"It's pretty neat seeing them come back from years before, having them recognize you and want your autograph," Triplett said while taking a break from Spirit Xpress, UNC's cheerleading camp.
Involved athletes like Triplett are far from the exception, which comes to the relief of many varsity coaches.
"They don't realize how valuable they are to us in running the camps and to the girls because here are players that they admire," said Nick Conway, associate head coach of UNC's field hockey team.
Unlike other teams, the field hockey team held both day and overnight camps this summer. Most sports only held overnight individual or team camps.
And for the UNC students themselves, its an opportunity to try coaching.
Stephanie Fuller, a back for the field hockey team, has worked with several camps in the past. "It's great for the local kids because they can come out and work with us and then come out and watch us play," she said.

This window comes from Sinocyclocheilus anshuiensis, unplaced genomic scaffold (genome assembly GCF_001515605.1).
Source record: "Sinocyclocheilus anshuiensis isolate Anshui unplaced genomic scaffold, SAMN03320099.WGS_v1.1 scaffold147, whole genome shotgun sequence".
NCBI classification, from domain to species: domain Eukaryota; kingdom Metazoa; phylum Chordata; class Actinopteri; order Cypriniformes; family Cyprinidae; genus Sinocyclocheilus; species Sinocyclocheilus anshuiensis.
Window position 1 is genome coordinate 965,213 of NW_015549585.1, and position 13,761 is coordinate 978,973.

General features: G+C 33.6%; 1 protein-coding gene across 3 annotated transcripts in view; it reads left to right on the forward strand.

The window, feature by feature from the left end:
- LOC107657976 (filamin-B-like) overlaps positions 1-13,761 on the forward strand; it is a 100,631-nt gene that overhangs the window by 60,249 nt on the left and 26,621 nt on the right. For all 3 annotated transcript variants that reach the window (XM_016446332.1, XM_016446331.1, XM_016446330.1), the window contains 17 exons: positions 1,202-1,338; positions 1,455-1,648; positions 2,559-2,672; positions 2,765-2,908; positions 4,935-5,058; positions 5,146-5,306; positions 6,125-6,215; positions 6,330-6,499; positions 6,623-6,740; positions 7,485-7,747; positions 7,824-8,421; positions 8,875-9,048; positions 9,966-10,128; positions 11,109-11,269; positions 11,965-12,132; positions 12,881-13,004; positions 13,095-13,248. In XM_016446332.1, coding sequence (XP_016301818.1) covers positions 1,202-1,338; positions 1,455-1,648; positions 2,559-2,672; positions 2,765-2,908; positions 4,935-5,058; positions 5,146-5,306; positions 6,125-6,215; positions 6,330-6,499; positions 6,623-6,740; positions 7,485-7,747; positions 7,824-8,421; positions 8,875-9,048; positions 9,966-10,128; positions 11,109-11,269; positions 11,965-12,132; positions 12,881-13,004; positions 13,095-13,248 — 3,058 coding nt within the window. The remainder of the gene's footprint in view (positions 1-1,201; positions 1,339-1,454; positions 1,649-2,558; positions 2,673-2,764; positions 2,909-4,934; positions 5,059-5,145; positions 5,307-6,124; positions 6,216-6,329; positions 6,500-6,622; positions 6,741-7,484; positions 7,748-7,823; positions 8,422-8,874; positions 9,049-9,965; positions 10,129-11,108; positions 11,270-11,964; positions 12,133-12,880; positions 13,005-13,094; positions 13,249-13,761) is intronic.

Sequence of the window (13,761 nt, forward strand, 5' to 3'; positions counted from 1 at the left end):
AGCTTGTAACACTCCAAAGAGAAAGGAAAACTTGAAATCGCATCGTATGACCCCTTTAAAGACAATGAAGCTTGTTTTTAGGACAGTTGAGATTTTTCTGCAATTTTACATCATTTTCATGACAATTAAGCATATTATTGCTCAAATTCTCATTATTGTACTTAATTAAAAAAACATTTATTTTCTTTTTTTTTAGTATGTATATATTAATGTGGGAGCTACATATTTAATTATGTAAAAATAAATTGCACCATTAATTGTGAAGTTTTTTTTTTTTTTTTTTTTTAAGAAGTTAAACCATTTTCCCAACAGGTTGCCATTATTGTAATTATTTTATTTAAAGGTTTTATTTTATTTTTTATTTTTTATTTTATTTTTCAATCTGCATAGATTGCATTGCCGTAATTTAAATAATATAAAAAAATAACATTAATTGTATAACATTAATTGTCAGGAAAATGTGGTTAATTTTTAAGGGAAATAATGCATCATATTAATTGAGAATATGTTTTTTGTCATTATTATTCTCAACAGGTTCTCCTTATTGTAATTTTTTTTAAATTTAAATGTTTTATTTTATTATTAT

The men's lacrosse team had about 10 to 15 players helping out in its second camp alone, which drew more than 200 youths. "(The younger athletes) know the big names in lacrosse, so some of them come out and ask about our starting players," said Michelle Smith, trainer for the men's lacrosse team.
The camps also give coaches a chance to recruit with ease, Conway said.
And despite the relatively steep prices associated with overnight and day camps, the University doesn't necessarily profit from the endeavor. The camps are conducted separate from the University, meaning there isn't one oversight charge.